Saxophonist & Jazz Educator Pete Yellin Dies at 74

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Pete Yellin (1941–2016) (Photo: Courtesy of the Yellin family)

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Pete Yellin, an acclaimed alto saxophonist and jazz educator, passed away in Berkeley, California, on April 13, following a series of strokes. He was 74.

Peter Michael Yellin was born July 18, 1941, in New York City. He lived and worked in the New York metro area until he moved to Northern California in 2006.

Inspired by Art Pepper’s recordings in the 1950s, Yellin began studying music with his father, who was an NBC studio pianist. Later he enrolled in The Julliard School.

Following his graduation from the prestigious institution, he started working professionally in the New York area. He later earned a master’s degree in saxophone at Brooklyn College.

During the 1960s Yellin performed with Lionel Hampton, Buddy Rich, Tito Puente and many others. Yellin met keyboardist Chick Corea and they became good friends and collaborators, working together off and on for decades.

He was in Joe Henderson’s band from 1970 to 1973 and went on to play with Mario Bauza, Maynard Ferguson, Sam Jones, Charles Earland and the Thad Jones/Mel Lewis Orchestra.

In 1974 Yellin formed his own band and went on to release several albums. His concert highlights included performances at the Newport Jazz Festival.

Among the titles in Yellin’s discography are Rich’s Swingin’ New Big Band (1966), Henderson’s In Pursuit Of Blackness (1971) and Puente’s The Mambo King: His 100th Album (1991). Yellin’s name was misspelled in the credits of the Henderson disc, which also featured contributions from George Cables (piano), Stanley Clarke (bass), Jack DeJohnette (drums, electric piano), Curtis Fuller (trombone), Woody Shaw (trumpet), Lenny White (drums) and Airto Moreira (percussion).

Yellin’s leader project Mellow Soul (1999) highlighted his original compositions. He surrounded himself with a remarkable cast, which included Corea, trumpeter Eddie Henderson, saxophonist Vincent Herring, drummer Carl Allen and bassist Harvey S (aka Harvey Swartz).

In addition to being an accomplished musician, Yellin was well regarded as a jazz educator. He founded the jazz program at Long Island University in 1984 and served as the Coordinator of Jazz Studies there until the late 1990s.

In the 1980s and ’90s, he worked extensively with Eddie Palmieri, George Benson and others.

One of his longest-running partnerships was with bandleader (and Yellowjackets saxophonist) Bob Mintzer, who formed his own big band in 1984. Yellin would work with the group until 2007.

Among the Mintzer albums on which Yellin appeared are Incredible Journey (1985), Camouflage (1986), Art Of The Big Band (1990), Only In New York (1993), Latin From Manhattan (1998) and Gently (2003).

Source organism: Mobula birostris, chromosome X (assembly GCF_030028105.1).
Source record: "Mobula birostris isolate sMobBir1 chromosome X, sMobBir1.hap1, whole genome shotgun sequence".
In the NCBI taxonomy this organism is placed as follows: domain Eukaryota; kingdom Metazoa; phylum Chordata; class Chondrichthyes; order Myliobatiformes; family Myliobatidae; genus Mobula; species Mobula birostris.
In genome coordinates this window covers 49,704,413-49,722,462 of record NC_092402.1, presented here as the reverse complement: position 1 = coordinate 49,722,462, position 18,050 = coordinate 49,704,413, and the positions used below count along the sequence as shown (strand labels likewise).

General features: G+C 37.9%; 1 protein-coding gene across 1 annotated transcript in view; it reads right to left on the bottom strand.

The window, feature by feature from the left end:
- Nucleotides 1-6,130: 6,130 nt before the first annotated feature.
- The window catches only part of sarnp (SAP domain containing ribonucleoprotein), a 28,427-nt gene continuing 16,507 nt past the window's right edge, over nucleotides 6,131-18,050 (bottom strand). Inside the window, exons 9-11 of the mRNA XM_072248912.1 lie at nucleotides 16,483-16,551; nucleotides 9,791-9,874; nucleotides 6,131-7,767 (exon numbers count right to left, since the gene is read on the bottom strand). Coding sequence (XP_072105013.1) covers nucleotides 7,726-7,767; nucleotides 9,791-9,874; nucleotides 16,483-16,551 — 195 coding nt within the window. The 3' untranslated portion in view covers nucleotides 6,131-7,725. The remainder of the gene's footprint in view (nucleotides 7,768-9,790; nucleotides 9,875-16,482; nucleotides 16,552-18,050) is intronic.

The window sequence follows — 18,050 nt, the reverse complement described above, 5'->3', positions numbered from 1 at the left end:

After Yellin suffered a major stroke in 2011, Mintzer posted a tribute at his blog. He wrote, “Pete Yellin has only to play a few notes and you know that it is Pete who is playing. He is of the generation where each player had a distinctive sound, and spent more time developing a personal vocabulary than copying other players. Granted, Pete came out of the Bird, Coltrane, Rollins school. But the majority of Pete’s sound is his own. The best way to describe his playing is free flowing, expressive, quirky and personal. There is only one Pete Yellin!”

Mintzer added, “Pete is one of the nicest cats you will ever meet. He will freely offer information about what he is doing musically at any time, and is quick to take an interest in whatever it is you are doing.”

Chick Corea also shared his thoughts: “To Pete Yellin, my dear friend and Musical Teammate for a lifetime. Thanks for your dedication to music throughout your whole productive life. You have made a big difference by your heartfelt contributions—and you have lifted the spirits of all the souls your music touched. For me you were a true friend and so kind to help me get to know the Big City where I found my musical heroes, my musical home and my musical self.”

Following the stroke in 2011, Yellin received many admirers into his home. Fellow musicians would routinely play mini-concerts in Yellin’s living room to lift his spirits. Yellin would hold his sax and contribute a few notes when he was physically able to do so.

Yellin will be buried in a private family ceremony in Oakland, California. Plans for a public celebration of his life will be announced later.

Survivors include his wife, Jane Oriel of El Cerrito, California; his daughter and son-in-law, Allegra Yellin and Jordan Ruyle, and two granddaughters, all of Oakland, California; and his siblings, Jill Fischer (residing in Connecticut), Bob Yellin (Vermont) and Gene Yellin (New York).

The family issued a statement, which said, in part, that Pete Yellin leaves behind “a multitude of friends who will miss his warm personality, ready smile, great sense of humor and generous heart.”



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